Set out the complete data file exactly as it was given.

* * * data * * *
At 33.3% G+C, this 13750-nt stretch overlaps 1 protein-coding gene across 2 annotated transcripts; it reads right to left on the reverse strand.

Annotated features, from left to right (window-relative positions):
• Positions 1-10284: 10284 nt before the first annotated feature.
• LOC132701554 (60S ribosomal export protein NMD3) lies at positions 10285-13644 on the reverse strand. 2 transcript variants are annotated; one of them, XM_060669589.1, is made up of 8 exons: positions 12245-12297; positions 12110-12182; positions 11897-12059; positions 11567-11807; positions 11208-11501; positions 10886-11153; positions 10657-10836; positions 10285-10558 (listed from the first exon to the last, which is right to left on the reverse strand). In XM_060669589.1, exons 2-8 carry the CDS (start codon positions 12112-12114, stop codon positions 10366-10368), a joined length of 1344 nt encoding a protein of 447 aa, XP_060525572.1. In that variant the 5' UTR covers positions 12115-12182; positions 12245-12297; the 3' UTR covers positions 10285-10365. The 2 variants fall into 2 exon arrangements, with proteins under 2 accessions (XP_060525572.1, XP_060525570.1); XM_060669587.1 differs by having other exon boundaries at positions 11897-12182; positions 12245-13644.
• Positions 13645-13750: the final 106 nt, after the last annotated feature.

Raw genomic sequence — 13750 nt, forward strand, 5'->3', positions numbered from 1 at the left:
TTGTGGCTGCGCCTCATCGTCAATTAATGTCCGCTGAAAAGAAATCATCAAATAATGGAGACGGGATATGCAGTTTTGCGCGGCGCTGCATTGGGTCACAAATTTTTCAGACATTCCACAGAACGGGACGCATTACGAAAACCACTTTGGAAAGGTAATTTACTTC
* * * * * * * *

At 33.3% G+C, this 13750-nt stretch overlaps 1 protein-coding gene across 2 annotated transcripts; it reads right to left on the reverse strand.

Annotated features, from left to right (window-relative positions):
• Positions 1-10284: 10284 nt before the first annotated feature.
• LOC132701554 (60S ribosomal export protein NMD3) lies at positions 10285-13644 on the reverse strand. 2 transcript variants are annotated; one of them, XM_060669589.1, is made up of 8 exons: positions 12245-12297; positions 12110-12182; positions 11897-12059; positions 11567-11807; positions 11208-11501; positions 10886-11153; positions 10657-10836; positions 10285-10558 (listed from the first exon to the last, which is right to left on the reverse strand). In XM_060669589.1, exons 2-8 carry the CDS (start codon positions 12112-12114, stop codon positions 10366-10368), a joined length of 1344 nt encoding a protein of 447 aa, XP_060525572.1. In that variant the 5' UTR covers positions 12115-12182; positions 12245-12297; the 3' UTR covers positions 10285-10365. The 2 variants fall into 2 exon arrangements, with proteins under 2 accessions (XP_060525572.1, XP_060525570.1); XM_060669587.1 differs by having other exon boundaries at positions 11897-12182; positions 12245-13644.
• Positions 13645-13750: the final 106 nt, after the last annotated feature.

Raw genomic sequence — 13750 nt, forward strand, 5'->3', positions numbered from 1 at the left:
TTGTGGCTGCGCCTCATCGTCAATTAATGTCCGCTGAAAAGAAATCATCAAATAATGGAGACGGGATATGCAGTTTTGCGCGGCGCTGCATTGGGTCACAAATTTTTCAGACATTCCACAGAACGGGACGCATTACGAAAACCACTTTGGAAAGGTAATTTACTTC